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Article - 'A tribute to Sega' by Andiaz

An item about Miscellanious posted on Aug 9, 2003


Andiaz treats us to his positive views on Sega in the form of a great tribute!


Alright, this is another article by me… this time about Sega. For any questions, comments or whatever, send a mail to Enjoy…

It is well known that no console is better than the games are. However, even if a console has a lot of great games, there’s no guarantee that the console will survive. Dreamcast was a great example of this. Dreamcast had games like Shenmue, Phantasy Star Online, Soul Calibur, Virtua Tennis, Sonic Adventure, Crazy Taxi, Jet Set Radio, Sega Rally 2… I can go on like this for a long time. All these games made it worth to spend some money on the console, but it still wasn’t enough to make Dreamcast pay off. Since the production of games to Dreamcast got cancelled, Sega has been doing games for other consoles…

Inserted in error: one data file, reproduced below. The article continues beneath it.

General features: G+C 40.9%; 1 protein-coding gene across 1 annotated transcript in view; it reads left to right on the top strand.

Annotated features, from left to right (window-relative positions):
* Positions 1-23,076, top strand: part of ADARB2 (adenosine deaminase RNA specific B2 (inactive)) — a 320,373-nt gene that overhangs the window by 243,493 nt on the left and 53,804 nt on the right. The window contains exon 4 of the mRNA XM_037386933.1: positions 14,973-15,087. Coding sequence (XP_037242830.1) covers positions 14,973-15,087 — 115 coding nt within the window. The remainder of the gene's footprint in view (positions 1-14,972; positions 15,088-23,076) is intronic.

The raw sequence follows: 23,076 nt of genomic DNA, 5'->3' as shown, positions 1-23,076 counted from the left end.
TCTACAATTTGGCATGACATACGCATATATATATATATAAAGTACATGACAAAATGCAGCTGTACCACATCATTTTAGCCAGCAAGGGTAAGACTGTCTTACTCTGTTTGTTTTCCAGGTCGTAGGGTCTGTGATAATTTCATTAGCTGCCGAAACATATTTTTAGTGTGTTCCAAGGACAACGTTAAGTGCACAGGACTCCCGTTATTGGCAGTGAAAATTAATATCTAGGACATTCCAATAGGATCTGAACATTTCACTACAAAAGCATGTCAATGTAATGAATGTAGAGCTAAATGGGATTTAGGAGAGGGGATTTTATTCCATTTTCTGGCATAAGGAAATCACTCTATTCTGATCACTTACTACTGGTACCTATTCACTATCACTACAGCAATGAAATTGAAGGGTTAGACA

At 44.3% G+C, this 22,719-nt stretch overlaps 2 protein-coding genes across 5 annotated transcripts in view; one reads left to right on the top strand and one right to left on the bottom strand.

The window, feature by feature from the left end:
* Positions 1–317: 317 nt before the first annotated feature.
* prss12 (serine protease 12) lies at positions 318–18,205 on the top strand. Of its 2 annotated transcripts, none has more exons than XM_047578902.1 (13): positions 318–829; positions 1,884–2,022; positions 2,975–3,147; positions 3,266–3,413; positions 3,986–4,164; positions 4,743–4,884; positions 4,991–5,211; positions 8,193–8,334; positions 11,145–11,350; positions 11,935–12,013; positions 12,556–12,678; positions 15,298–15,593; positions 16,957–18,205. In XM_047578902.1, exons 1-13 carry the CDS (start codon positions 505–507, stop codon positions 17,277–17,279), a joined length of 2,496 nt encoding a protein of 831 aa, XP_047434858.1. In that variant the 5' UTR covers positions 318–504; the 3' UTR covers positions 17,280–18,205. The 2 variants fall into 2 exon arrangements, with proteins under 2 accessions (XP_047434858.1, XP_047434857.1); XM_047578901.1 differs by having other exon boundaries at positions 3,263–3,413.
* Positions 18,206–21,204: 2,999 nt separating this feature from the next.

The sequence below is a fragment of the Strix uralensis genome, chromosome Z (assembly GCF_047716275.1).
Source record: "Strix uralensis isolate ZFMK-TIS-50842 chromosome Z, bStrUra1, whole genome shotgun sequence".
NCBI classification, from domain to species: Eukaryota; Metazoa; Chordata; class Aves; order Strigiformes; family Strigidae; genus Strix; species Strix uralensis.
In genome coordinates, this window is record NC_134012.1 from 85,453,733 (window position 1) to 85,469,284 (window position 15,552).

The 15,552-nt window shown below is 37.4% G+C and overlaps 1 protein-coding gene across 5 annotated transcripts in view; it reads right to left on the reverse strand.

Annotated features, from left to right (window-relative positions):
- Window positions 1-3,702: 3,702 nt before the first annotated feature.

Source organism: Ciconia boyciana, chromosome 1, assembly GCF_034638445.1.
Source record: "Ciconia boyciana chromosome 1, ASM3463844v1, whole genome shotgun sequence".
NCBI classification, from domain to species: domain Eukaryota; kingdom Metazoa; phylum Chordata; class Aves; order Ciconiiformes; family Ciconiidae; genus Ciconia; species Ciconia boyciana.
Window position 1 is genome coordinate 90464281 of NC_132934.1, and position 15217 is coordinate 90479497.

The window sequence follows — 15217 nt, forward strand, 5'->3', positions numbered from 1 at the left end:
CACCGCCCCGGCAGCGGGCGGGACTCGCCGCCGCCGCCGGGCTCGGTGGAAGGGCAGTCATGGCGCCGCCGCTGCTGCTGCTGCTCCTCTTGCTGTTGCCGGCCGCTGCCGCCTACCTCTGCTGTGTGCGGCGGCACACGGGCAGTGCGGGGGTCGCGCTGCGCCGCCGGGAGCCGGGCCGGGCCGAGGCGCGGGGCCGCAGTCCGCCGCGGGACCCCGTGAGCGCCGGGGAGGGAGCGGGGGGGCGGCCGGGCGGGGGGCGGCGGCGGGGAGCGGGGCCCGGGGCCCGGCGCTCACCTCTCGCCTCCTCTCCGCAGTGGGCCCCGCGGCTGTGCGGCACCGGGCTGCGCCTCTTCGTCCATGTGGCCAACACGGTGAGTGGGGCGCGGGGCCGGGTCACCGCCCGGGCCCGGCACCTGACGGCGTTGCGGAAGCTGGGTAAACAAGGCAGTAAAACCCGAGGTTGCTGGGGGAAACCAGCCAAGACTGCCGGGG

The history about the company Sega started off a long time before Dreamcast was made, though. After a bunch of failed attempts to get into the gaming industry in Japan in the beginning of the 80’s with the console SG-1000 and the computer SC-3000, Sega started to realize that the key to success was to produce good games. The following console Mark III started to take shape at the same time as Sega was learning how to produce arcade games. Out Run, Wonder Boy, Shinobi, Hang on, Space Harrier and After Burner were some good examples that Sega could combine new technology with fantastic games. Between 1985 and 1987, Sega was changing to become one of the most successful arcade game producers in the world, and the money they earned was all spent into making new arcade machines and for getting well known inside the growing gaming market. Mark III was released as Master System in Europe, and a quite small, but very loyal group of players created the first generation of Sega-fans. At this time, Nintendo had like 10 times more fans than Sega had, but the Sega-fans felt like a part of a sub-culture, instead being one out of millions of Nintendo-players.